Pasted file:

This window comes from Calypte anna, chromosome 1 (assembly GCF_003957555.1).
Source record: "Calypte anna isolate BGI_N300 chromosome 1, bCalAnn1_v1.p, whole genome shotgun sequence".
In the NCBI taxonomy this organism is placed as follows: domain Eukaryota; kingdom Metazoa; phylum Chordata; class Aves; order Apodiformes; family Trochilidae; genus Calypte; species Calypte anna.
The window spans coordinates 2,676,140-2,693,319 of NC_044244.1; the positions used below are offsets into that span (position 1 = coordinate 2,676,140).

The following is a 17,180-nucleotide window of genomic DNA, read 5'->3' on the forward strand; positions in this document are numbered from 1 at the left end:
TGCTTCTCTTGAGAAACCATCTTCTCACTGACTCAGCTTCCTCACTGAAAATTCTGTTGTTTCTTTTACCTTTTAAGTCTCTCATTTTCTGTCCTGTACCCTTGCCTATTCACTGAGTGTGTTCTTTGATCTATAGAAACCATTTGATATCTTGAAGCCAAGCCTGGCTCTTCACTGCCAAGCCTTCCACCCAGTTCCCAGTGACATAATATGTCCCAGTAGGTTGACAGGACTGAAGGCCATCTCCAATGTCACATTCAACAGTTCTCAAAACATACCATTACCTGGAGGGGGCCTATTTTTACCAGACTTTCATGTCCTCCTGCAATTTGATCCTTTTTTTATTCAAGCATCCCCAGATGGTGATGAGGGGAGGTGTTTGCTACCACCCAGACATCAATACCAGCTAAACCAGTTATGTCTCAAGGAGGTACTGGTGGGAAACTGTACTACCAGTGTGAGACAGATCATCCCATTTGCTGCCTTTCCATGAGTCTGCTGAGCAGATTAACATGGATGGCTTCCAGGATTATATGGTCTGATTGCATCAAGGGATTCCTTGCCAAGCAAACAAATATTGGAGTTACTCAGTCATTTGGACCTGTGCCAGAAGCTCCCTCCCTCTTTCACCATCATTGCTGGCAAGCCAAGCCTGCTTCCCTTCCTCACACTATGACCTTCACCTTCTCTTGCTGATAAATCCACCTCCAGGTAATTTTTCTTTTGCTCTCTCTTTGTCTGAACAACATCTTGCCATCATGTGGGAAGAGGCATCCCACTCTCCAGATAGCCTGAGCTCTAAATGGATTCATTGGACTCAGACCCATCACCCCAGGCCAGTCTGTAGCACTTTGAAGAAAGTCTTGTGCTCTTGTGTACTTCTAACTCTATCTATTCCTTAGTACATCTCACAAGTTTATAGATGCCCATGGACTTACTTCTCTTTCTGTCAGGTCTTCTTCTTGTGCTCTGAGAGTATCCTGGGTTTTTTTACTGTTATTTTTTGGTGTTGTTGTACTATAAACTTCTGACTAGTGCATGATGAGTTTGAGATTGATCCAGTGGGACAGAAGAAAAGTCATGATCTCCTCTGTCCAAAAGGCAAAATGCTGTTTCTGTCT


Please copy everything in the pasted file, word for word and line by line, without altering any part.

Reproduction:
This window comes from Calypte anna, chromosome 1 (assembly GCF_003957555.1).
Source record: "Calypte anna isolate BGI_N300 chromosome 1, bCalAnn1_v1.p, whole genome shotgun sequence".
In the NCBI taxonomy this organism is placed as follows: domain Eukaryota; kingdom Metazoa; phylum Chordata; class Aves; order Apodiformes; family Trochilidae; genus Calypte; species Calypte anna.
The window spans coordinates 2,676,140-2,693,319 of NC_044244.1; the positions used below are offsets into that span (position 1 = coordinate 2,676,140).

The following is a 17,180-nucleotide window of genomic DNA, read 5'->3' on the forward strand; positions in this document are numbered from 1 at the left end:
TGCTTCTCTTGAGAAACCATCTTCTCACTGACTCAGCTTCCTCACTGAAAATTCTGTTGTTTCTTTTACCTTTTAAGTCTCTCATTTTCTGTCCTGTACCCTTGCCTATTCACTGAGTGTGTTCTTTGATCTATAGAAACCATTTGATATCTTGAAGCCAAGCCTGGCTCTTCACTGCCAAGCCTTCCACCCAGTTCCCAGTGACATAATATGTCCCAGTAGGTTGACAGGACTGAAGGCCATCTCCAATGTCACATTCAACAGTTCTCAAAACATACCATTACCTGGAGGGGGCCTATTTTTACCAGACTTTCATGTCCTCCTGCAATTTGATCCTTTTTTTATTCAAGCATCCCCAGATGGTGATGAGGGGAGGTGTTTGCTACCACCCAGACATCAATACCAGCTAAACCAGTTATGTCTCAAGGAGGTACTGGTGGGAAACTGTACTACCAGTGTGAGACAGATCATCCCATTTGCTGCCTTTCCATGAGTCTGCTGAGCAGATTAACATGGATGGCTTCCAGGATTATATGGTCTGATTGCATCAAGGGATTCCTTGCCAAGCAAACAAATATTGGAGTTACTCAGTCATTTGGACCTGTGCCAGAAGCTCCCTCCCTCTTTCACCATCATTGCTGGCAAGCCAAGCCTGCTTCCCTTCCTCACACTATGACCTTCACCTTCTCTTGCTGATAAATCCACCTCCAGGTAATTTTTCTTTTGCTCTCTCTTTGTCTGAACAACATCTTGCCATCATGTGGGAAGAGGCATCCCACTCTCCAGATAGCCTGAGCTCTAAATGGATTCATTGGACTCAGACCCATCACCCCAGGCCAGTCTGTAGCACTTTGAAGAAAGTCTTGTGCTCTTGTGTACTTCTAACTCTATCTATTCCTTAGTACATCTCACAAGTTTATAGATGCCCATGGACTTACTTCTCTTTCTGTCAGGTCTTCTTCTTGTGCTCTGAGAGTATCCTGGGTTTTTTTACTGTTATTTTTTGGTGTTGTTGTACTATAAACTTCTGACTAGTGCATGATGAGTTTGAGATTGATCCAGTGGGACAGAAGAAAAGTCATGATCTCCTCTGTCCAAAAGGCAAAATGCTGTTTCTGTCT